ERIC Number: ED350649
Record Type: RIE
Publication Date: 1992
The "Instructional Leader" Must Go.
Evans, Dennis L.
Using some dictionary definitions, one might easily infer that supervision of teaching is a managerial/administrative function closely related to evaluation and control, implying hierarchical connotations. However, Guthrie and Reed (1991) describe teacher supervision as "a function of leadership concerned with improving, enhancing, and reinforcing classroom or teaching effectiveness" and "subsequent maximization of student academic performance." Instructional supervision is more of a collegial process than an individual act and has no need for an "instructional leader." Instructional supervision is primarily a formative process, whereas the administrative evaluation of teachers for retention or dismissal purposes is primarily a summative activity. The hallmarks of the supervisory process (collegiality, trust, and reflection) are incompatible with the characteristics of evaluation, which often involve legal mandates, role hierarchies, and concerns related to job security. This "bad marriage" of formative and summative responsibilities explains why neither is particularly done well in our schools. As Guthrie and Reed conclude, evaluation and supervision are more effective when performed by different individuals. The solution is for the principal to remain the summative evaluator and re-assign instructional supervision to the teacher, the teacher's peers, the district's supervisor specialist, and an outside program assessor/consultant. (MLH)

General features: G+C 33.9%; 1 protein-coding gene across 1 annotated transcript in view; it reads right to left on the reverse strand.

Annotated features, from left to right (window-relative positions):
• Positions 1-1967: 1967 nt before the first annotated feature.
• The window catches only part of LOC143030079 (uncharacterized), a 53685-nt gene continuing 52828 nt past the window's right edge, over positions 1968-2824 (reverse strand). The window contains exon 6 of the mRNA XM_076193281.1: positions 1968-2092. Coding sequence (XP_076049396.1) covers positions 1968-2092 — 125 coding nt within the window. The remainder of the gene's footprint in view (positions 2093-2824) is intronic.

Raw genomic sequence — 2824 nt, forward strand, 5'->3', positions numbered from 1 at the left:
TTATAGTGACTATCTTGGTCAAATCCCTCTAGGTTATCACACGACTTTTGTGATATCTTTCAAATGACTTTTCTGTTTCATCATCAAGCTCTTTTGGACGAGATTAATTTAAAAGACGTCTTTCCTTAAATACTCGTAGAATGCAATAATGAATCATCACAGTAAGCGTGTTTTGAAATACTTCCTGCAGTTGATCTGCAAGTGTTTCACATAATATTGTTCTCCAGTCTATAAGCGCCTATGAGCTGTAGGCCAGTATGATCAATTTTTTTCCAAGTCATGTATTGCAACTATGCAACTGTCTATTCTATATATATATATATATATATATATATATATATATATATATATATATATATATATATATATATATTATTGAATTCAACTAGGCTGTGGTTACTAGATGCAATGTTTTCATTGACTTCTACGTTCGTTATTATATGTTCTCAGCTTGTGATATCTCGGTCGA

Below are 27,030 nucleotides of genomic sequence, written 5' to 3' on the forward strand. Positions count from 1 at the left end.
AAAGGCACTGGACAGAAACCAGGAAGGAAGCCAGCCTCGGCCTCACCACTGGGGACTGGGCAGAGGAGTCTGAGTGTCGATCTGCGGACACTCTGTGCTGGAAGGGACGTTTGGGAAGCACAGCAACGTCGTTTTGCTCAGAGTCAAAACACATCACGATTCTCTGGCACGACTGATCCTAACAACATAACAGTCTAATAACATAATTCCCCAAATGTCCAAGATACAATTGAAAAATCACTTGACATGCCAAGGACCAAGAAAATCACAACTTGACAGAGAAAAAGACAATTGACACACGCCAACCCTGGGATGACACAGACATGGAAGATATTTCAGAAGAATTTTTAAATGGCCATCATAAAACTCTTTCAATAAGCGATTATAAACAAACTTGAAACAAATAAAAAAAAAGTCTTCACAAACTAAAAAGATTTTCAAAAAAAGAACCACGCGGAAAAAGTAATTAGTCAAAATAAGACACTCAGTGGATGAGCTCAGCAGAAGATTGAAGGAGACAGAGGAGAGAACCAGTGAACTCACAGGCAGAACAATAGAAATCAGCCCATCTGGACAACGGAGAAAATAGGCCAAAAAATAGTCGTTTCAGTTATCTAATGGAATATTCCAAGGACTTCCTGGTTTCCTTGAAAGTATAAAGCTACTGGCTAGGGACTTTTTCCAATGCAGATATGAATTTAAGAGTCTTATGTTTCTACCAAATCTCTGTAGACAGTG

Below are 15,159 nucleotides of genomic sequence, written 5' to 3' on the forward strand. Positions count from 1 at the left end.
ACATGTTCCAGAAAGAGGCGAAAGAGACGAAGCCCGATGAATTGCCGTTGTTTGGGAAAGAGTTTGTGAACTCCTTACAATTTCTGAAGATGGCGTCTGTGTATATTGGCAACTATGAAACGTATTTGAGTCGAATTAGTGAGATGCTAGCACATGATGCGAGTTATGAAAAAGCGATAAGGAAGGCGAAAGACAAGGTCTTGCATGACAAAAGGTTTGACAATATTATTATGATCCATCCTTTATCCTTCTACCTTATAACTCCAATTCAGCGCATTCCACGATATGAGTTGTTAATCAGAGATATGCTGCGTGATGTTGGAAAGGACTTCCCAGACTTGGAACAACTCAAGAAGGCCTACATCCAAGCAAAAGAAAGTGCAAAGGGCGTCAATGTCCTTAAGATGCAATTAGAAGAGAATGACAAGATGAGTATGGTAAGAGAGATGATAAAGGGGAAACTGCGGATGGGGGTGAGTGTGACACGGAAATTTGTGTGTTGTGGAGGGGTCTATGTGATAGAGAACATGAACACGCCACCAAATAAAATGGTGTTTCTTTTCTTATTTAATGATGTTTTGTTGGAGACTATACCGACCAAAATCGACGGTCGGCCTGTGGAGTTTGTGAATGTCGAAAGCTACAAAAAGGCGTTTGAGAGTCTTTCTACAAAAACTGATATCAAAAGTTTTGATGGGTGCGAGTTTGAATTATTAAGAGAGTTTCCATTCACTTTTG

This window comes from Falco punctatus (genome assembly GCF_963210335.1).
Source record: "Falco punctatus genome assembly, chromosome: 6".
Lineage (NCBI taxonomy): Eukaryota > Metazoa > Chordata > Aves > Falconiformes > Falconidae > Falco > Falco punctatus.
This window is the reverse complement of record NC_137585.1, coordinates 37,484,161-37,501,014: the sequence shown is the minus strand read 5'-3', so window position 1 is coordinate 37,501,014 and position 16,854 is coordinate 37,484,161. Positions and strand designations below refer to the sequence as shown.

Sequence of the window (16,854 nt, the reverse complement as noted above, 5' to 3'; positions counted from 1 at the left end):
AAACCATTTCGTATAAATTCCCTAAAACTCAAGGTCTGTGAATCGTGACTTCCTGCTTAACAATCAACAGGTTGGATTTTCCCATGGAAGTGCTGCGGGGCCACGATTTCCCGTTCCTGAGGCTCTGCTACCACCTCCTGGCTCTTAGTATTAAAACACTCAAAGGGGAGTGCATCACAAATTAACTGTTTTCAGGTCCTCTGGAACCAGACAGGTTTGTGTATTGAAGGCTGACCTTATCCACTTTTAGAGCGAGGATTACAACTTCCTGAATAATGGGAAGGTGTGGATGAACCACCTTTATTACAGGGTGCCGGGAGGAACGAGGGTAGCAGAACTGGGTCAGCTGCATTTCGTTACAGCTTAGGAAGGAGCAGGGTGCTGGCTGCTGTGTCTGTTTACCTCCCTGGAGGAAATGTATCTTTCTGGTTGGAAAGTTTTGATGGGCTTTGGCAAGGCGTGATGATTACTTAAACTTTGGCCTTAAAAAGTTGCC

Publication Type: Reports - Evaluative; Opinion Papers
Education Level: N/A
Authoring Institution: N/A